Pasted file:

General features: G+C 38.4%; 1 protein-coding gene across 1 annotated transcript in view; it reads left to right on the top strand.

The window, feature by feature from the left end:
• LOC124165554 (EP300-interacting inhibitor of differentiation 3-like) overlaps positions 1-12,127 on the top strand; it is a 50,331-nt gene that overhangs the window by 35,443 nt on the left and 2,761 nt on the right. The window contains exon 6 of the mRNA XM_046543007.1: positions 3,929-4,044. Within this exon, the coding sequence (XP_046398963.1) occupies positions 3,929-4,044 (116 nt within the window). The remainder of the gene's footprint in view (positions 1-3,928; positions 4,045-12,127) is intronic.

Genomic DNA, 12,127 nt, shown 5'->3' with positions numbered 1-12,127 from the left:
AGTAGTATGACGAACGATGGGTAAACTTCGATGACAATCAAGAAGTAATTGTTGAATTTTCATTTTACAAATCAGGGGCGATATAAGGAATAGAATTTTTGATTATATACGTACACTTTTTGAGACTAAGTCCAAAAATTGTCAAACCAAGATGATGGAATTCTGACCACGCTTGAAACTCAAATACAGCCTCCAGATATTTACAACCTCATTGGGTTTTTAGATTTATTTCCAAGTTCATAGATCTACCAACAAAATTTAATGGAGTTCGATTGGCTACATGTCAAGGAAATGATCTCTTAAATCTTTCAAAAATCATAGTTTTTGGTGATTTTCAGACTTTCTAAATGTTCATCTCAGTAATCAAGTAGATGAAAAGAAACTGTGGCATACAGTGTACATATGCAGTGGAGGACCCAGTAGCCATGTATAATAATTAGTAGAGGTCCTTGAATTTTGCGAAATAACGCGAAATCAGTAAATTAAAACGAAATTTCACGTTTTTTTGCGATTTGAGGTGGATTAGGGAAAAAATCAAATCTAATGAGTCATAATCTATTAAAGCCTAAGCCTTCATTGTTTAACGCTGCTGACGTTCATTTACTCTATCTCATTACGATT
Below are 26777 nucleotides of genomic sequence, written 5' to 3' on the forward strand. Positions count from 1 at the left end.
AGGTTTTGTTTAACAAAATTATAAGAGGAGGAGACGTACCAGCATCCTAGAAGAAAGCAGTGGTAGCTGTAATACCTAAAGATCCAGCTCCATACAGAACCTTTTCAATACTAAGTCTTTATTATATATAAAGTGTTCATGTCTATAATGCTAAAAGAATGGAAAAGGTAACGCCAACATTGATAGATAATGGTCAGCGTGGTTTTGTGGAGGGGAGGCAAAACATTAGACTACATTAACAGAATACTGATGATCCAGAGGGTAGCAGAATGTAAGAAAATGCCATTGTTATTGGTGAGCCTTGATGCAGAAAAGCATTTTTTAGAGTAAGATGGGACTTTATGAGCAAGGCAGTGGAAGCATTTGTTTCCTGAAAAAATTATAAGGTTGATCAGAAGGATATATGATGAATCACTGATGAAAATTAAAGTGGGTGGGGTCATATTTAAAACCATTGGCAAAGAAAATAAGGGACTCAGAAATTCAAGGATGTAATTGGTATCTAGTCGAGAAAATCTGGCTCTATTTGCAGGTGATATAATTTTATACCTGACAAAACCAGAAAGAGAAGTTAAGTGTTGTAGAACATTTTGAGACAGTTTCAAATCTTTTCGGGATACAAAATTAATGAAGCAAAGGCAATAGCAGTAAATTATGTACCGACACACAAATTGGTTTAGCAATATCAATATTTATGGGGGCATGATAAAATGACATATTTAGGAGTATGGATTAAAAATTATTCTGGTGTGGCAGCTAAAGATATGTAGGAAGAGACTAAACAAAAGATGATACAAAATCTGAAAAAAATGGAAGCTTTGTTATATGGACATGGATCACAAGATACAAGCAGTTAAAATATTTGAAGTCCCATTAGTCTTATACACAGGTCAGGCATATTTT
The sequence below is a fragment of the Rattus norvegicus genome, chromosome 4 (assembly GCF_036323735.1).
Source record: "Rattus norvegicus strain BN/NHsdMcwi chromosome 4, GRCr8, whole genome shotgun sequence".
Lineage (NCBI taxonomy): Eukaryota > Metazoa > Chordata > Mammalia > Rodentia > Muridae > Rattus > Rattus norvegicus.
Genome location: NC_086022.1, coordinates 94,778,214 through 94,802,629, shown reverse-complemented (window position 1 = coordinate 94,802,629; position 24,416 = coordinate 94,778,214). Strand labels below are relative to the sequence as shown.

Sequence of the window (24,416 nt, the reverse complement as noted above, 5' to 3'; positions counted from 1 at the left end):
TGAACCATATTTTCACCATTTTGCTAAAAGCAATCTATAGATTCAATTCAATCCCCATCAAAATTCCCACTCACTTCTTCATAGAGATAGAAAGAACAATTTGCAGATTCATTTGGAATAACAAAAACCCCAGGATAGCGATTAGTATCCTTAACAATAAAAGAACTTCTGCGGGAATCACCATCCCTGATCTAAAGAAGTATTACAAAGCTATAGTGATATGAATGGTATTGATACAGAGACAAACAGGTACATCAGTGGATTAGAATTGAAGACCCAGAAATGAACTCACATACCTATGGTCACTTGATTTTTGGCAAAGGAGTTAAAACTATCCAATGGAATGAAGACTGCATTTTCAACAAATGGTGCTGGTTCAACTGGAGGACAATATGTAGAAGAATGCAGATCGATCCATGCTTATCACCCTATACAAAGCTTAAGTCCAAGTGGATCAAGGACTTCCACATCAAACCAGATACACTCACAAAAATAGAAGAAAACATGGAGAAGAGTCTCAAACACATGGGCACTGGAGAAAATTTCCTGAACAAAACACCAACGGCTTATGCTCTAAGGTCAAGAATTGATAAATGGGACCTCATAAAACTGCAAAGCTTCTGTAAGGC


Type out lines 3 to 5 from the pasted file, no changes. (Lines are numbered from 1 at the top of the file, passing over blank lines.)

• LOC124165554 (EP300-interacting inhibitor of differentiation 3-like) overlaps positions 1-12,127 on the top strand; it is a 50,331-nt gene that overhangs the window by 35,443 nt on the left and 2,761 nt on the right. The window contains exon 6 of the mRNA XM_046543007.1: positions 3,929-4,044. Within this exon, the coding sequence (XP_046398963.1) occupies positions 3,929-4,044 (116 nt within the window). The remainder of the gene's footprint in view (positions 1-3,928; positions 4,045-12,127) is intronic.

Genomic DNA, 12,127 nt, shown 5'->3' with positions numbered 1-12,127 from the left:
AGTAGTATGACGAACGATGGGTAAACTTCGATGACAATCAAGAAGTAATTGTTGAATTTTCATTTTACAAATCAGGGGCGATATAAGGAATAGAATTTTTGATTATATACGTACACTTTTTGAGACTAAGTCCAAAAATTGTCAAACCAAGATGATGGAATTCTGACCACGCTTGAAACTCAAATACAGCCTCCAGATATTTACAACCTCATTGGGTTTTTAGATTTATTTCCAAGTTCATAGATCTACCAACAAAATTTAATGGAGTTCGATTGGCTACATGTCAAGGAAATGATCTCTTAAATCTTTCAAAAATCATAGTTTTTGGTGATTTTCAGACTTTCTAAATGTTCATCTCAGTAATCAAGTAGATGAAAAGAAACTGTGGCATACAGTGTACATATGCAGTGGAGGACCCAGTAGCCATGTATAATAATTAGTAGAGGTCCTTGAATTTTGCGAAATAACGCGAAATCAGTAAATTAAAACGAAATTTCACGTTTTTTTGCGATTTGAGGTGGATTAGGGAAAAAATCAAATCTAATGAGTCATAATCTATTAAAGCCTAAGCCTTCATTGTTTAACGCTGCTGACGTTCATTTACTCTATCTCATTACGATT